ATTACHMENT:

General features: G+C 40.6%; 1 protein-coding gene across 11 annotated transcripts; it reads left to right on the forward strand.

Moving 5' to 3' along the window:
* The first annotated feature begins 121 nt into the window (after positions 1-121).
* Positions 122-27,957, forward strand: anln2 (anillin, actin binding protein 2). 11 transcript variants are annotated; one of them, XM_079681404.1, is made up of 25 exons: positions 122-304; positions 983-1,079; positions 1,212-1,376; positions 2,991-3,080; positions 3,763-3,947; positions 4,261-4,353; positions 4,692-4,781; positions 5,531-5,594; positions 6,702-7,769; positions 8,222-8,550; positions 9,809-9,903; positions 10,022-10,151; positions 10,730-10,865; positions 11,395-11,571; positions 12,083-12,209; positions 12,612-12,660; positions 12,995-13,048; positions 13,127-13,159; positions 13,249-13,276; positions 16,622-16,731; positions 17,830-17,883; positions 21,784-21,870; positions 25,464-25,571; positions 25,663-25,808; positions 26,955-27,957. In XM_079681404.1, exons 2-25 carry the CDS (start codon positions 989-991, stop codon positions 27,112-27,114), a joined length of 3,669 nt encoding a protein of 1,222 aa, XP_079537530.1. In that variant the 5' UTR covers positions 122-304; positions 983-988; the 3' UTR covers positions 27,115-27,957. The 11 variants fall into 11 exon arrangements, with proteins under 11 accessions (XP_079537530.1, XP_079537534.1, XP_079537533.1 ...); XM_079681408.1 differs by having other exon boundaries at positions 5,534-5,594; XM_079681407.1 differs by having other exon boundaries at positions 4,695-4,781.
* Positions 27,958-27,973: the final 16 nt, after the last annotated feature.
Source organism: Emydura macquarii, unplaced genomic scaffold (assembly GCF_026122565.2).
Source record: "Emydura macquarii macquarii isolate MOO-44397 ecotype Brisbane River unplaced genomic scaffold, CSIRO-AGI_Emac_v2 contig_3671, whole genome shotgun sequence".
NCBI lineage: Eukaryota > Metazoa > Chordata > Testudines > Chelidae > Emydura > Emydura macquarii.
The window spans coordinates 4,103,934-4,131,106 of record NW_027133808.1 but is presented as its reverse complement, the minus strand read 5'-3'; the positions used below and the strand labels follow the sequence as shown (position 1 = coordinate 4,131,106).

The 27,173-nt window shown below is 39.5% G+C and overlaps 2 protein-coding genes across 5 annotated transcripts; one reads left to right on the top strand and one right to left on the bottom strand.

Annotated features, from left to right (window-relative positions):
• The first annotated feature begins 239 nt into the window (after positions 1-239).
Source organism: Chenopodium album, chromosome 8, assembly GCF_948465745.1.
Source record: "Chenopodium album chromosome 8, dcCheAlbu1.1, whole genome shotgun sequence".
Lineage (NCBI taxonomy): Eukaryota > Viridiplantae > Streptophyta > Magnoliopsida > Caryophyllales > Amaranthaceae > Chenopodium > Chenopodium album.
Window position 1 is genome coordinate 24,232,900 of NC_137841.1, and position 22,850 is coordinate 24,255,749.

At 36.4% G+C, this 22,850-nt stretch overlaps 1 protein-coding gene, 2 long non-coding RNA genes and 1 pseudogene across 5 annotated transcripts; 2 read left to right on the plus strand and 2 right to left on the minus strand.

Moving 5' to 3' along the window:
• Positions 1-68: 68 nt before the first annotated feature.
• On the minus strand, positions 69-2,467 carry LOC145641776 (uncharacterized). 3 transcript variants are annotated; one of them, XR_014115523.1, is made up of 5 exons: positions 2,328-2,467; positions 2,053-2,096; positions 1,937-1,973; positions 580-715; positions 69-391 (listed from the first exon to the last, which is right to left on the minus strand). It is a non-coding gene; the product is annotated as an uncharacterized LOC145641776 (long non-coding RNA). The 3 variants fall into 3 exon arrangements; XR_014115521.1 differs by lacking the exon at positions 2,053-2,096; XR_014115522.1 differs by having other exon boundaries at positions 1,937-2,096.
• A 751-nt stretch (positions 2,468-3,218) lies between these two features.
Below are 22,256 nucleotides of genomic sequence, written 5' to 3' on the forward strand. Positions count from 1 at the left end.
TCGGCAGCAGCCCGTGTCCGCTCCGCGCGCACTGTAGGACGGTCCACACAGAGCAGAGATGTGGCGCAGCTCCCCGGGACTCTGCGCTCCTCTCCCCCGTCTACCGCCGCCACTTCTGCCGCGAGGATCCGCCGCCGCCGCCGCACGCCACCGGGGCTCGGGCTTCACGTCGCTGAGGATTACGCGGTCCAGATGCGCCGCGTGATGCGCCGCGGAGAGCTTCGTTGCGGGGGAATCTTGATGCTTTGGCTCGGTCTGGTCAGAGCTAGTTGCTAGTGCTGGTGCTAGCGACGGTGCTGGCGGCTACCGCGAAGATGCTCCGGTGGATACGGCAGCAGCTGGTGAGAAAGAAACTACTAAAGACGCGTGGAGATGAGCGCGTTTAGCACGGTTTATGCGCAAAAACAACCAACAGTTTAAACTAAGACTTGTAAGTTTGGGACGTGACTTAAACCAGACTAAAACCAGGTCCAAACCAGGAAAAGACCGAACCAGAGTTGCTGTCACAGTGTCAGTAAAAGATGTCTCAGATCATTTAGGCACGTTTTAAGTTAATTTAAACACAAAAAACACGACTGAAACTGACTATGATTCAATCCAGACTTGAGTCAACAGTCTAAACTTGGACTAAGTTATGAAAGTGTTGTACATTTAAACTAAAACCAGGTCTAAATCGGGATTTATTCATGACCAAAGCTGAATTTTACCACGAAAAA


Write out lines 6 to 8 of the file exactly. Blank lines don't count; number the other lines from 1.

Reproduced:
Source organism: Emydura macquarii, unplaced genomic scaffold (assembly GCF_026122565.2).
Source record: "Emydura macquarii macquarii isolate MOO-44397 ecotype Brisbane River unplaced genomic scaffold, CSIRO-AGI_Emac_v2 contig_3671, whole genome shotgun sequence".
NCBI lineage: Eukaryota > Metazoa > Chordata > Testudines > Chelidae > Emydura > Emydura macquarii.